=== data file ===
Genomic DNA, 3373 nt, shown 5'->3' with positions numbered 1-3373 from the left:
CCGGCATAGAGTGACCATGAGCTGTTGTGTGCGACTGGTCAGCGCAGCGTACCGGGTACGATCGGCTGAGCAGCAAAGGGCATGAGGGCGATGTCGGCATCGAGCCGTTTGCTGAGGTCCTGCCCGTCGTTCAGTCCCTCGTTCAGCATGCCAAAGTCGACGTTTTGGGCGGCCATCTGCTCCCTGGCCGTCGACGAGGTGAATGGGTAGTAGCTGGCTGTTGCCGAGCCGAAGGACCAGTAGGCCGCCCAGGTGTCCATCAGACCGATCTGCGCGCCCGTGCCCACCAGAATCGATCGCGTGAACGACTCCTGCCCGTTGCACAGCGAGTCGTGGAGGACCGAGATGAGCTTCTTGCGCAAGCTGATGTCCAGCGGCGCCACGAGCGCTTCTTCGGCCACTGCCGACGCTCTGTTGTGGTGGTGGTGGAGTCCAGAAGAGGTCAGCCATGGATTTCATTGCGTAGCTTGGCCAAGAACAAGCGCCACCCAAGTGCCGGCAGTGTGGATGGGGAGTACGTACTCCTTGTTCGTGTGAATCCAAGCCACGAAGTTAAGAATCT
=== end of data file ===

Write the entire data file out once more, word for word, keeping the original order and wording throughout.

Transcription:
Genomic DNA, 3373 nt, shown 5'->3' with positions numbered 1-3373 from the left:
CCGGCATAGAGTGACCATGAGCTGTTGTGTGCGACTGGTCAGCGCAGCGTACCGGGTACGATCGGCTGAGCAGCAAAGGGCATGAGGGCGATGTCGGCATCGAGCCGTTTGCTGAGGTCCTGCCCGTCGTTCAGTCCCTCGTTCAGCATGCCAAAGTCGACGTTTTGGGCGGCCATCTGCTCCCTGGCCGTCGACGAGGTGAATGGGTAGTAGCTGGCTGTTGCCGAGCCGAAGGACCAGTAGGCCGCCCAGGTGTCCATCAGACCGATCTGCGCGCCCGTGCCCACCAGAATCGATCGCGTGAACGACTCCTGCCCGTTGCACAGCGAGTCGTGGAGGACCGAGATGAGCTTCTTGCGCAAGCTGATGTCCAGCGGCGCCACGAGCGCTTCTTCGGCCACTGCCGACGCTCTGTTGTGGTGGTGGTGGAGTCCAGAAGAGGTCAGCCATGGATTTCATTGCGTAGCTTGGCCAAGAACAAGCGCCACCCAAGTGCCGGCAGTGTGGATGGGGAGTACGTACTCCTTGTTCGTGTGAATCCAAGCCACGAAGTTAAGAATCT